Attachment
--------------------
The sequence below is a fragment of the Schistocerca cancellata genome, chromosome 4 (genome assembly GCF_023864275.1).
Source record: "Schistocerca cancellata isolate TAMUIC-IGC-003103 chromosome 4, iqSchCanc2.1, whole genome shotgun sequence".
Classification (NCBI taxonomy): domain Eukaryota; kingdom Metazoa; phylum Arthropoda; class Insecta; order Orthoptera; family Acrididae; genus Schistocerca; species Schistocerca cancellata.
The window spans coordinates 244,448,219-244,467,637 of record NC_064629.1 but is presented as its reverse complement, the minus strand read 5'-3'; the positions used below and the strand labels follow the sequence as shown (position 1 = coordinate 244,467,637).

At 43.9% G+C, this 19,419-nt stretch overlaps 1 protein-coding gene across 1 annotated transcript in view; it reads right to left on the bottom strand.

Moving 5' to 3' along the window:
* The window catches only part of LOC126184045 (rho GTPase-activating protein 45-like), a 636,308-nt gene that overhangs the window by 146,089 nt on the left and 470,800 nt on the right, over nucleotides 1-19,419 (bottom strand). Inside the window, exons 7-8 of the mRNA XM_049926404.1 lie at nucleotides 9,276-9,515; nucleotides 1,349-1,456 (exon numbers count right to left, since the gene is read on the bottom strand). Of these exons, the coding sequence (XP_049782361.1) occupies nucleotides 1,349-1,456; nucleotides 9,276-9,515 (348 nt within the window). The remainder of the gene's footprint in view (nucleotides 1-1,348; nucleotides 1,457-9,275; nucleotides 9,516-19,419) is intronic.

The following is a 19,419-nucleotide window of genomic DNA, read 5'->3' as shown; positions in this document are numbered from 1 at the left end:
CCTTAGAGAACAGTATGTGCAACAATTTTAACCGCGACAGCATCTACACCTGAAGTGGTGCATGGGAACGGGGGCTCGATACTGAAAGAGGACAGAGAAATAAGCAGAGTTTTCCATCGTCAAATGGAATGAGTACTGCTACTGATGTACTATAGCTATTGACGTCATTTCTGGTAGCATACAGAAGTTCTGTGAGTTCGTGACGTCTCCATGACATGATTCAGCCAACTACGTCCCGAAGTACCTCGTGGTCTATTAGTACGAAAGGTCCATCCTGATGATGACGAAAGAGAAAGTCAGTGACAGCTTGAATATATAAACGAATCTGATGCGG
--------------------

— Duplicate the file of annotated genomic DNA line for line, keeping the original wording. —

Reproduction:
The sequence below is a fragment of the Schistocerca cancellata genome, chromosome 4 (genome assembly GCF_023864275.1).
Source record: "Schistocerca cancellata isolate TAMUIC-IGC-003103 chromosome 4, iqSchCanc2.1, whole genome shotgun sequence".
Classification (NCBI taxonomy): domain Eukaryota; kingdom Metazoa; phylum Arthropoda; class Insecta; order Orthoptera; family Acrididae; genus Schistocerca; species Schistocerca cancellata.
The window spans coordinates 244,448,219-244,467,637 of record NC_064629.1 but is presented as its reverse complement, the minus strand read 5'-3'; the positions used below and the strand labels follow the sequence as shown (position 1 = coordinate 244,467,637).

At 43.9% G+C, this 19,419-nt stretch overlaps 1 protein-coding gene across 1 annotated transcript in view; it reads right to left on the bottom strand.

Moving 5' to 3' along the window:
* The window catches only part of LOC126184045 (rho GTPase-activating protein 45-like), a 636,308-nt gene that overhangs the window by 146,089 nt on the left and 470,800 nt on the right, over nucleotides 1-19,419 (bottom strand). Inside the window, exons 7-8 of the mRNA XM_049926404.1 lie at nucleotides 9,276-9,515; nucleotides 1,349-1,456 (exon numbers count right to left, since the gene is read on the bottom strand). Of these exons, the coding sequence (XP_049782361.1) occupies nucleotides 1,349-1,456; nucleotides 9,276-9,515 (348 nt within the window). The remainder of the gene's footprint in view (nucleotides 1-1,348; nucleotides 1,457-9,275; nucleotides 9,516-19,419) is intronic.

The following is a 19,419-nucleotide window of genomic DNA, read 5'->3' as shown; positions in this document are numbered from 1 at the left end:
CCTTAGAGAACAGTATGTGCAACAATTTTAACCGCGACAGCATCTACACCTGAAGTGGTGCATGGGAACGGGGGCTCGATACTGAAAGAGGACAGAGAAATAAGCAGAGTTTTCCATCGTCAAATGGAATGAGTACTGCTACTGATGTACTATAGCTATTGACGTCATTTCTGGTAGCATACAGAAGTTCTGTGAGTTCGTGACGTCTCCATGACATGATTCAGCCAACTACGTCCCGAAGTACCTCGTGGTCTATTAGTACGAAAGGTCCATCCTGATGATGACGAAAGAGAAAGTCAGTGACAGCTTGAATATATAAACGAATCTGATGCGG